“You can cut rates to the bone, but if nobody’s willing to lend you money, it doesn’t really matter.”
– U. S. Market Aanalyst Phil Flynn
Further declines in oil and metals prices after co-ordinated global interest rate cuts suggest that commodities will not return to their giddy heights until the world economy is on more solid footing.
Commodities’ performance on Oct. 8 also undermines the theory that commodities move independently of other markets. This argument made sense on days when oil and metals prices rose and equities fell but becomes less meaningful when they slump together in the current financial crisis.
“People are panicking”
“The primary difference we have here is the change in worldwide investor psyche,” said Adam Sarhan, founder of New York’s GlobalMacroResearch.com.
“Just months ago, we had a strong, booming global economy. Now, all that has changed and people are panicking and taking any risk they can off the table – and that includes commodities.”
Oil fell by as much as 4.5 per cent on Oct. 8 and copper six per cent, while cocoa and sugar prices tumbled too after a half percentage point cut in global interest rates led by the U. S. Federal Reserve failed to inspire investors in commodities.
When the Fed cut rates on past occasions, the dollar fell and commodities priced in the U. S. currency enjoyed a run-up from the reduced carrying costs for investors.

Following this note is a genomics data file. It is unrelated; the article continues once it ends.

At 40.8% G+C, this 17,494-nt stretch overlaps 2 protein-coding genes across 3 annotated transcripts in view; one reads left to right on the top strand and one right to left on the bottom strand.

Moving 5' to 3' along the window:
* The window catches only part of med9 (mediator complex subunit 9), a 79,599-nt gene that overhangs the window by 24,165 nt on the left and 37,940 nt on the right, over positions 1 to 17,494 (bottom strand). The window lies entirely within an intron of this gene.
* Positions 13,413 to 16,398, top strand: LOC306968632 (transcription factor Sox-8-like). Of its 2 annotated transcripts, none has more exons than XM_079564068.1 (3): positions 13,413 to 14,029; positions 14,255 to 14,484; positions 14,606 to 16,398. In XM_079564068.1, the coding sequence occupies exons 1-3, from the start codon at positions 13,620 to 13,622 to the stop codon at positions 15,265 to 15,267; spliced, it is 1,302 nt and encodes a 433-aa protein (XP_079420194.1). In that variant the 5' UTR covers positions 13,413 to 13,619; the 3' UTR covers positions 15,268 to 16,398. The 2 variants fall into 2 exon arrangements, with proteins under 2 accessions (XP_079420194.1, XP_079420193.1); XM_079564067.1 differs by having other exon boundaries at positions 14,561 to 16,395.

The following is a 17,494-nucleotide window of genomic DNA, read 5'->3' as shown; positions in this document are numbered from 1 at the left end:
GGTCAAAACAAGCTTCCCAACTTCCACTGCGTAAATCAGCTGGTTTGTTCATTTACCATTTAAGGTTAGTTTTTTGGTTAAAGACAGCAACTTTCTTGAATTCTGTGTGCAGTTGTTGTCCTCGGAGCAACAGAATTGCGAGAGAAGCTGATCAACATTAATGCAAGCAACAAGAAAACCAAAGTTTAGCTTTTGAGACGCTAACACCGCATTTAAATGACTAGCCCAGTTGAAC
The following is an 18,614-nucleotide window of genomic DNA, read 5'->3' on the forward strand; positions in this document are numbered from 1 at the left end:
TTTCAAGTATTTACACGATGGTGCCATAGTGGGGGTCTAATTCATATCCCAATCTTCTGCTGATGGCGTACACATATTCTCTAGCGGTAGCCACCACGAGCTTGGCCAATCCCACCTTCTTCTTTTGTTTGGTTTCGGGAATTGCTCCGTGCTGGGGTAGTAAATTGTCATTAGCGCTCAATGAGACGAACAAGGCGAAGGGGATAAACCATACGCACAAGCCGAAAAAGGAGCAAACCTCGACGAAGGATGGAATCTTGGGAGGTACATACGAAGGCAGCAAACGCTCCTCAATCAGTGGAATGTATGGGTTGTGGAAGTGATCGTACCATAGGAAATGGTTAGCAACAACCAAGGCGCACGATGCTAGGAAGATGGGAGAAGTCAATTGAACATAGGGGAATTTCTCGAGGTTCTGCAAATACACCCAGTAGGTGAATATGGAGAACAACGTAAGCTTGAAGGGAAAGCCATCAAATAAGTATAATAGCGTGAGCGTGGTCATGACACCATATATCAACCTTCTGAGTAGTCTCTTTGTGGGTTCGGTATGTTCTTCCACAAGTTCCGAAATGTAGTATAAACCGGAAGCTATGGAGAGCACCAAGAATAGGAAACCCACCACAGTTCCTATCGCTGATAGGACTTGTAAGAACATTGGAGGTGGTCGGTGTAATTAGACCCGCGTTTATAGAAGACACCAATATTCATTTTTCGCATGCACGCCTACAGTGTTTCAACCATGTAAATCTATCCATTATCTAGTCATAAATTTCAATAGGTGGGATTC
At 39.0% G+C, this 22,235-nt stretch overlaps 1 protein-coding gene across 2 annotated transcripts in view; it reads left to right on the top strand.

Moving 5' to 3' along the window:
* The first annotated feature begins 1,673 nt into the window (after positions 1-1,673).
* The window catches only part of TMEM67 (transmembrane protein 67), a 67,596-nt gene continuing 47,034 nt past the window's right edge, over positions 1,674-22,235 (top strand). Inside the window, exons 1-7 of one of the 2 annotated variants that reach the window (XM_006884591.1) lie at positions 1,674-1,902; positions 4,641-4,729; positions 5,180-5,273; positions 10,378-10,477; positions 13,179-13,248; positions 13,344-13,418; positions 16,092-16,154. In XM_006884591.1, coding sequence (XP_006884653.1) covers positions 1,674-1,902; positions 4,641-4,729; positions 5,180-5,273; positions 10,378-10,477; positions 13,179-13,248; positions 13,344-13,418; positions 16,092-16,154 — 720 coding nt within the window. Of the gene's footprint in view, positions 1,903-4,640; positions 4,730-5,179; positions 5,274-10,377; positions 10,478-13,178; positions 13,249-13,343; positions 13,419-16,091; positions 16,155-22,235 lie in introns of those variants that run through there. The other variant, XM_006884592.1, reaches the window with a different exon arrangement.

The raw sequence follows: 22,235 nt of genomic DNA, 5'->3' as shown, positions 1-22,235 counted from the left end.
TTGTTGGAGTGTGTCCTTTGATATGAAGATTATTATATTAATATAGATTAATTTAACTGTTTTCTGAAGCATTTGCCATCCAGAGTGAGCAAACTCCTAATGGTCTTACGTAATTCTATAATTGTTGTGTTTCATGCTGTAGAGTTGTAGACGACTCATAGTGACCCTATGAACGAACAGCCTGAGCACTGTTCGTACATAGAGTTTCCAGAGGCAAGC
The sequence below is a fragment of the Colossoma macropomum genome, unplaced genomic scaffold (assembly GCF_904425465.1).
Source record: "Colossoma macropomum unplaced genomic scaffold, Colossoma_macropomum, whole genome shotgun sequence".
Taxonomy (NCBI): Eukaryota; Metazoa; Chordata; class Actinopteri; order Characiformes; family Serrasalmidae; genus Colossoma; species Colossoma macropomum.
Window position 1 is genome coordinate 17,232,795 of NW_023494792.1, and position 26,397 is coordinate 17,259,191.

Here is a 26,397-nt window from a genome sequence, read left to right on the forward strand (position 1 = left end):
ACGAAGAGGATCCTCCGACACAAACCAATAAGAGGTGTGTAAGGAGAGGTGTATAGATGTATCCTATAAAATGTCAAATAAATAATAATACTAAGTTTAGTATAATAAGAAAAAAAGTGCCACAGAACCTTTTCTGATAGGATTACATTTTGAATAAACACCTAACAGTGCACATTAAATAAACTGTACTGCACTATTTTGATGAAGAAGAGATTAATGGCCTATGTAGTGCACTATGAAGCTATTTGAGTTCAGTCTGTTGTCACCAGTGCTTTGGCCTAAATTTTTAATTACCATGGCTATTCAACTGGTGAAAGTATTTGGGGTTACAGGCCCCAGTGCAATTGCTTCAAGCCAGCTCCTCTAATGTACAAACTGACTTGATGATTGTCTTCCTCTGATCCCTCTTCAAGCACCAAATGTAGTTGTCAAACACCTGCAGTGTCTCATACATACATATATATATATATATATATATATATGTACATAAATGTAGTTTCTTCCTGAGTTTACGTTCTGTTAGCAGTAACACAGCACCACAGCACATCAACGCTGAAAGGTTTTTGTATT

The dollar fell again after the Oct. 8 rate cut. But oil and copper hit new multi-month lows this time and grains like corn and wheat joined the slide before rebounding in late trade.
The only market that rallied throughout the way was gold – the one asset, other than cash, that investors seem to want now.
“The key problem still exists even with this rate cut,” said Bill O’Neill, partner at LOGIC Advisors in Upper Saddle River, N. J.
“The key is confidence, confidence, confidence. And until we get some change there, the atmosphere for gold is going to continue to be very positive, and copper and the base metals is going to continue to be negative.”
Phil Flynn, analyst at Chicago’s Alaron Trading, concurred. “You can cut rates to the bone, but if nobody’s willing to lend you money, it doesn’t really matter.”
Commodities underperformed stocks and bonds for the first time in a year during the third quarter, with losses that wiped out gains for investors in almost every major commodity index in 2008.
CitiGroup estimated that the net long position in commodities – reflecting the position of investors betting on prices to rise – fell US$50 billion between July and September as investors dumped oil and agricultural futures.
Figures from the U. S. Commodity Futures Trading Commission showed that open interest – the total number of options and/or futures contracts that are not closed or delivered on a particular day – fell across the board in key commodities over the last quarter, led by declines of 20-30 per cent in energy markets such as crude oil and gasoline.
U. S. crude oil hit a record peak above US$147 a barrel in July, climaxing a six-year bull run in commodities. On Oct. 8, it closed at US$88. 95, down almost 40 per cent from the year’s high, after data showing a big drop in demand in the U. S., the world’s No. 1 energy consumer.
“It’s still too early to say what this means for future demand,” said Tom Bentz at New York’s BNP Paribas Commodity Futures, referring to the Oct. 8 rate cut. “Right now, the perception is that demand is still struggling.”
– Additional reporting for Reuters by Rebekah Kebede,
Eileen Moustakis, Robert Gibbons, Carole Vaporean and
Chris Kelly in New York, and Karen Norton in London